By Agence France-Presse SINGUR, India -- His voice shaking, security guard Sanjib Chowdhury says he fears opening the gate of the eastern Indian factory that is assembling what will be the world's cheapest car. Furious farmers and rights groups say the expropriation of land in West Bengal state for the plant was little more than theft and protesters are doing their best to throw a spanner in the works. "Villagers are threatening to kill us if we keep working at the site," he quakes through the iron gate of the project where the Nano, dubbed the "king of econoboxes" with its promised price tag of $2,500, is being made. "I didn't report for duty for two days, I was so scared," Chowdhury said at the factory in Singur in West Bengal, viewed by the state's Marxist government as a test case for drawing more big-scale industry to the impoverished region. The car -- which Tata chairman Ratan Tata conceived with the aim of getting Indians off their motorcycles and into safer cars -- was unveiled with huge fanfare early this year at India's premier automobile show in New Delhi. But since the sporty four-door, five-seater with its 623-cc engine was shown to the world to industry acclaim its ride has been anything but smooth. "Hardly a day goes by" without often violent protests by activists angered by the government's seizure of farmland for the project, said Chowdhury. The walls of the plant owned by Indian giant Tata, which earlier this year bought British motoring icons Jaguar and Land Rover, are plastered with warnings to workers to leave or "face the consequences." "Opposition parties and land owners protesting the land acquisition are threatening the workers not to report to duty," said senior police official Raj Kanojia, adding that security in the area had been tightened and police watch towers are being built. Standing near a factory shed, labourer Tapan Gayen said: "We're working under the shadow of fear. Work has almost come to halt." But despite the protests, Tata officials say the plant -- slated to produce 250,000 Nanos annually -- is nearly complete and insist the car will roll off the assembly line before year end. The head of the Singur Land Protection Committee protesters, Becharam Manna said, the group is "not against industry" and wants Tata to set up the factory in Singur. But the group is angered at how land for the factory was taken by the state government, and wants it to return 400 acres (161 hectares) of 997 acres seized from farmers who did not want compensation. Some farmers value their land "more than gold," he said, adding the money given was too little and they can't find other work. The farmers' protests have sparked a debate over whether farmland should be used for industry in India, where 60 percent of the more than 1.1 billion-plus population lives off agriculture. A showdown looms as the protest group, backed by the powerful regional Trinamool Congress party, aims to cut off the plant's power and water supplies starting August 24. So far, neither Tata nor the state government is budging. Tata Motors managing director Ravi Kant concedes the situation is "bad" but not so bad for the car company to exit, and insists the Nano will roll out from the Singur plant sometime in the October-December financial quarter. "We could have set up the plant anywhere. But we decided on West Bengal as we want this part of the country to see development," Kant told shareholders late last month. "Some elements are causing problems. But we're moving ahead," he said. Opposition to the plant is not the only problem Tata Motors faces. Global steel prices are at record highs, making it tougher than ever for the company to keep the Nano's base price at $2,500. Still, it is expected to hold the price at the announced $2,500 for the launch period at least as chairman Ratan Tata said, "a promise is a promise."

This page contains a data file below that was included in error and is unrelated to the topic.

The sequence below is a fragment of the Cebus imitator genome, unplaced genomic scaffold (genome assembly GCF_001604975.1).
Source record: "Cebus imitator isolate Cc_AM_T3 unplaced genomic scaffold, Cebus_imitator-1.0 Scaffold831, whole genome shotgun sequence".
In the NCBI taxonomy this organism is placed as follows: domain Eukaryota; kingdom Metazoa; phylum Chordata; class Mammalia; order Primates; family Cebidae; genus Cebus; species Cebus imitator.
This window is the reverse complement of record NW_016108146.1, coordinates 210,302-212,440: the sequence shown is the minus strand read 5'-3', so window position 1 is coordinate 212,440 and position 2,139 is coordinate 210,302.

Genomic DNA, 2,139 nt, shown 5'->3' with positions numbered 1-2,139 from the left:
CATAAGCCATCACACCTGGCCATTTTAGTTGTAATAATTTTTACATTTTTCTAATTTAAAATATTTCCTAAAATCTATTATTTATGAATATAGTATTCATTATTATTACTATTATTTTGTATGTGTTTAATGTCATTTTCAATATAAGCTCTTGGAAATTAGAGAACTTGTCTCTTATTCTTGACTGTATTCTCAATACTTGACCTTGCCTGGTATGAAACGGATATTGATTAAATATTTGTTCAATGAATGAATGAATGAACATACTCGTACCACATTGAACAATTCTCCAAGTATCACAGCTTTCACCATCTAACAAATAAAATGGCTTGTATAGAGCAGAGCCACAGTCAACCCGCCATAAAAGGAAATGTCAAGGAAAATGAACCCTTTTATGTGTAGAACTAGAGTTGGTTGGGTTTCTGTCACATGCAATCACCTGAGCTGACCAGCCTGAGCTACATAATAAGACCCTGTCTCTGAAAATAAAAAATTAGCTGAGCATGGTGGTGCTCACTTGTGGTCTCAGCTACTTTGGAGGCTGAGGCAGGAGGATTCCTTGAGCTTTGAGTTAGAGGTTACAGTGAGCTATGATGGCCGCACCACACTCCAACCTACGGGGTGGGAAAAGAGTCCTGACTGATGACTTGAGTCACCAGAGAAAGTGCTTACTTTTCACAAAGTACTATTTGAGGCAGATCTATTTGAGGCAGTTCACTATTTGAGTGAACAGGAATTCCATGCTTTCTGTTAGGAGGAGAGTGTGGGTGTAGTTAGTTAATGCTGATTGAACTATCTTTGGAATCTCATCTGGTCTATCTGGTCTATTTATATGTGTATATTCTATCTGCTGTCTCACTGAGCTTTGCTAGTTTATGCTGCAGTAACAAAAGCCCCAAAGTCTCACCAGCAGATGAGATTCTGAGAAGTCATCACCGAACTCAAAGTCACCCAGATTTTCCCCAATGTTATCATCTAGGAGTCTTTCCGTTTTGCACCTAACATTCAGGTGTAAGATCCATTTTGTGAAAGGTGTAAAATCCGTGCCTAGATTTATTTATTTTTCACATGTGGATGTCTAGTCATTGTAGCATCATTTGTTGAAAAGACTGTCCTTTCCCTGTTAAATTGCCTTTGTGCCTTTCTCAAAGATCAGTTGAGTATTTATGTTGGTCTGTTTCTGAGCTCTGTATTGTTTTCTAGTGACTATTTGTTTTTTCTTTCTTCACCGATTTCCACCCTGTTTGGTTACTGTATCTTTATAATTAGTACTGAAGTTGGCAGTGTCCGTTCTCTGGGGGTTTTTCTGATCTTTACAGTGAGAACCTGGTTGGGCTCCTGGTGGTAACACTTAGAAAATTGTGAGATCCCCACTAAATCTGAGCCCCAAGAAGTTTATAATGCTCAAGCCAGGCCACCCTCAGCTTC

By Agence France-Presse BRUSSELS -- Cars stuck in traffic or on slippery roads will be able to communicate with other vehicles in a bid to cut down on traffic jams and road accidents, plans of the European Commission showed. "Today's commission decision is a decisive step towards meeting the European goal of reducing road accidents," said EU Telecoms Commissioner Viviane Reding. Getting critical messages through quickly and accurately is a must for road safety, Reding said. She said 24 percent of driving time in Europe was spent in traffic jams that could cost the EU economy 80 billion Euros ($124 million) by 2010. "So clearly saving time through smart vehicles communications systems means saving money," she said. The commission believes that the agreed communication system could also save lives. In 2006, more than 42,000 people died and more than 1.6 million were injured in road accidents in the European Union. The commission's decision was also aimed at "spurring public funding in essential roadside infrastructure," the EU's executive arm said in a statement. Commission spokesman Martin Selmayr stressed that the decision gave the green light for industry to set up the systems in new cars. But there would be no obligation on European road users to obtain or use the new technology when it became available. A typical scenario for the use of the system would be for a vehicle to detect a slippery patch on a road and deliver the information automatically to cars located nearby. Also if a traffic management center wanted to inform drivers of a sudden road closure, and the alternative route to take, it could do send the information to a transmitter detector along the respective road, which would then pass it on to vehicles driving by. Selmayr said the technlogy already existed and now the automobile and telecoms industries could work on putting it in cars, something that had been impossible before the pan-European bandwidth was made available. While he would not put a date on its availabity to car users, a European source said it was hoped it could be available by 2010 or 2011.